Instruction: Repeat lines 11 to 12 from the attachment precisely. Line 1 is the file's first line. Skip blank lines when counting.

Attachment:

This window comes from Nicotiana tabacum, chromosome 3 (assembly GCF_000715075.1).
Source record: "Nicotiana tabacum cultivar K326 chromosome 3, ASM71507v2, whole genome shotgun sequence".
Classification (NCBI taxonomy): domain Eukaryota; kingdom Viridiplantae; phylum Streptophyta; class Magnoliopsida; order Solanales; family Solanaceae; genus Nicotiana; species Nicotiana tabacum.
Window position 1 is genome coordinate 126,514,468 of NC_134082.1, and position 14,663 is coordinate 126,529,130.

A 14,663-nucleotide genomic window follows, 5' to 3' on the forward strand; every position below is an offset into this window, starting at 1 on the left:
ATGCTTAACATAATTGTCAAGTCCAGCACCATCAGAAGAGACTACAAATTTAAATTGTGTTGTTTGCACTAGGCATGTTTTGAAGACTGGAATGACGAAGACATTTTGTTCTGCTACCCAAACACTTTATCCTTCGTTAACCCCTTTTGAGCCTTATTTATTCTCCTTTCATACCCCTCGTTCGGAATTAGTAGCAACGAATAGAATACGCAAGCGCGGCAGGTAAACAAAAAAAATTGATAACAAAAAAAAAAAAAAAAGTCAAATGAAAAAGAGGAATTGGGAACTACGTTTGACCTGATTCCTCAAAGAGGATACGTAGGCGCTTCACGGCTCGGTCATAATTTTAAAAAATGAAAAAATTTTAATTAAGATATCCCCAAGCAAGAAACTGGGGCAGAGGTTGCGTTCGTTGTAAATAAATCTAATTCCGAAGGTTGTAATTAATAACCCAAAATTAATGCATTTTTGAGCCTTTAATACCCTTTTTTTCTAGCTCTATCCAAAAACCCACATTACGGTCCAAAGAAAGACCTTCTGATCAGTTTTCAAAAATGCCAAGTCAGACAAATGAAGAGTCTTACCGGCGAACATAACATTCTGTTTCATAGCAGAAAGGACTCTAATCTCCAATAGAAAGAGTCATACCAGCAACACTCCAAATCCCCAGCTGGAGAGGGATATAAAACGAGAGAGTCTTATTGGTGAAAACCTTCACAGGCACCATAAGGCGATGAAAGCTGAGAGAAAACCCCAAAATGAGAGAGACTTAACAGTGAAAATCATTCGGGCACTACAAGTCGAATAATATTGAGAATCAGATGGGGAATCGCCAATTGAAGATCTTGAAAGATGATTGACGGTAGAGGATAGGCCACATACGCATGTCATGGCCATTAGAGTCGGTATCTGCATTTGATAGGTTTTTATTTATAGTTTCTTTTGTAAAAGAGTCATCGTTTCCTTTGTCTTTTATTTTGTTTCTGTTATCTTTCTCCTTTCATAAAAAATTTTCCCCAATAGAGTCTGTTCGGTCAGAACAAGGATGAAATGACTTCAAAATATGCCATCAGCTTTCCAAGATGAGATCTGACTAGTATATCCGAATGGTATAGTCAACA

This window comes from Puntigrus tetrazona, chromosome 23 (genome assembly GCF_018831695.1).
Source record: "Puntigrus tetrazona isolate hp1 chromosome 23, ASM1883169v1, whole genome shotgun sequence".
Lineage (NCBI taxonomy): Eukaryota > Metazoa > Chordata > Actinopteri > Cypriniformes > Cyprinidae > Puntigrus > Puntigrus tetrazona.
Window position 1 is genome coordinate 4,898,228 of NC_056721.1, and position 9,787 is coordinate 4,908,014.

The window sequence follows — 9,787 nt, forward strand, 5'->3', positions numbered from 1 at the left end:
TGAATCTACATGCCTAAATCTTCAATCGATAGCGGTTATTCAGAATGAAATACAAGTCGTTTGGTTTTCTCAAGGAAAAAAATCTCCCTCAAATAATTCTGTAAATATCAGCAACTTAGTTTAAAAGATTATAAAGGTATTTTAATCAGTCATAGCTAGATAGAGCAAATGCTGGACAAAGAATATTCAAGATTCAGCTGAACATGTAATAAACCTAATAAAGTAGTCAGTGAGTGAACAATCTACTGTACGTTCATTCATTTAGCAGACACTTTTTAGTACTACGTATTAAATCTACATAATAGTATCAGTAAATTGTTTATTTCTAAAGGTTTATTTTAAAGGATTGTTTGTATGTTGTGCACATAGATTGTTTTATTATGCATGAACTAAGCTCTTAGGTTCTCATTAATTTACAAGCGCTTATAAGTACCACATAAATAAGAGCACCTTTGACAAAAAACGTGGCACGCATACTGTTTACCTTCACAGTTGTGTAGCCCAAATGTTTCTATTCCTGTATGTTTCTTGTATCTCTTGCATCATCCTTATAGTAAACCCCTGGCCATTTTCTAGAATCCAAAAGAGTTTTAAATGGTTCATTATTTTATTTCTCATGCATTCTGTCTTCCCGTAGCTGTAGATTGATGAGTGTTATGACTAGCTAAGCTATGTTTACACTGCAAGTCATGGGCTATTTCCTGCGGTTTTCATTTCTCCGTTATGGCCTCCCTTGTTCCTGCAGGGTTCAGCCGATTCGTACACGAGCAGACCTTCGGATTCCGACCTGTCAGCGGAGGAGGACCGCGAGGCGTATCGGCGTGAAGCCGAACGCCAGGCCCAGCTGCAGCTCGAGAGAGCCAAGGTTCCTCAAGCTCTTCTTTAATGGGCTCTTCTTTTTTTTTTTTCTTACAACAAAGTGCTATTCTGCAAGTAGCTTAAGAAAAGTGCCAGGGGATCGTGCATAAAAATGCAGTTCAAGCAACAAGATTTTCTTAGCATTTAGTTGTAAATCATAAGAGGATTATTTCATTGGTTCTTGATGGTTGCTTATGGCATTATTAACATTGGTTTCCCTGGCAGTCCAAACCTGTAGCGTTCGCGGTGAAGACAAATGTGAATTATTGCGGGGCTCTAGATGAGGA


The window sequence follows — 9,787 nt, forward strand, 5'->3', positions numbered from 1 at the left end:
TGAATCTACATGCCTAAATCTTCAATCGATAGCGGTTATTCAGAATGAAATACAAGTCGTTTGGTTTTCTCAAGGAAAAAAATCTCCCTCAAATAATTCTGTAAATATCAGCAACTTAGTTTAAAAGATTATAAAGGTATTTTAATCAGTCATAGCTAGATAGAGCAAATGCTGGACAAAGAATATTCAAGATTCAGCTGAACATGTAATAAACCTAATAAAGTAGTCAGTGAGTGAACAATCTACTGTACGTTCATTCATTTAGCAGACACTTTTTAGTACTACGTATTAAATCTACATAATAGTATCAGTAAATTGTTTATTTCTAAAGGTTTATTTTAAAGGATTGTTTGTATGTTGTGCACATAGATTGTTTTATTATGCATGAACTAAGCTCTTAGGTTCTCATTAATTTACAAGCGCTTATAAGTACCACATAAATAAGAGCACCTTTGACAAAAAACGTGGCACGCATACTGTTTACCTTCACAGTTGTGTAGCCCAAATGTTTCTATTCCTGTATGTTTCTTGTATCTCTTGCATCATCCTTATAGTAAACCCCTGGCCATTTTCTAGAATCCAAAAGAGTTTTAAATGGTTCATTATTTTATTTCTCATGCATTCTGTCTTCCCGTAGCTGTAGATTGATGAGTGTTATGACTAGCTAAGCTATGTTTACACTGCAAGTCATGGGCTATTTCCTGCGGTTTTCATTTCTCCGTTATGGCCTCCCTTGTTCCTGCAGGGTTCAGCCGATTCGTACACGAGCAGACCTTCGGATTCCGACCTGTCAGCGGAGGAGGACCGCGAGGCGTATCGGCGTGAAGCCGAACGCCAGGCCCAGCTGCAGCTCGAGAGAGCCAAGGTTCCTCAAGCTCTTCTTTAATGGGCTCTTCTTTTTTTTTTTTCTTACAACAAAGTGCTATTCTGCAAGTAGCTTAAGAAAAGTGCCAGGGGATCGTGCATAAAAATGCAGTTCAAGCAACAAGATTTTCTTAGCATTTAGTTGTAAATCATAAGAGGATTATTTCATTGGTTCTTGATGGTTGCTTATGGCATTATTAACATTGGTTTCCCTGGCAGTCCAAACCTGTAGCGTTCGCGGTGAAGACAAATGTGAATTATTGCGGGGCTCTAGATGAGGA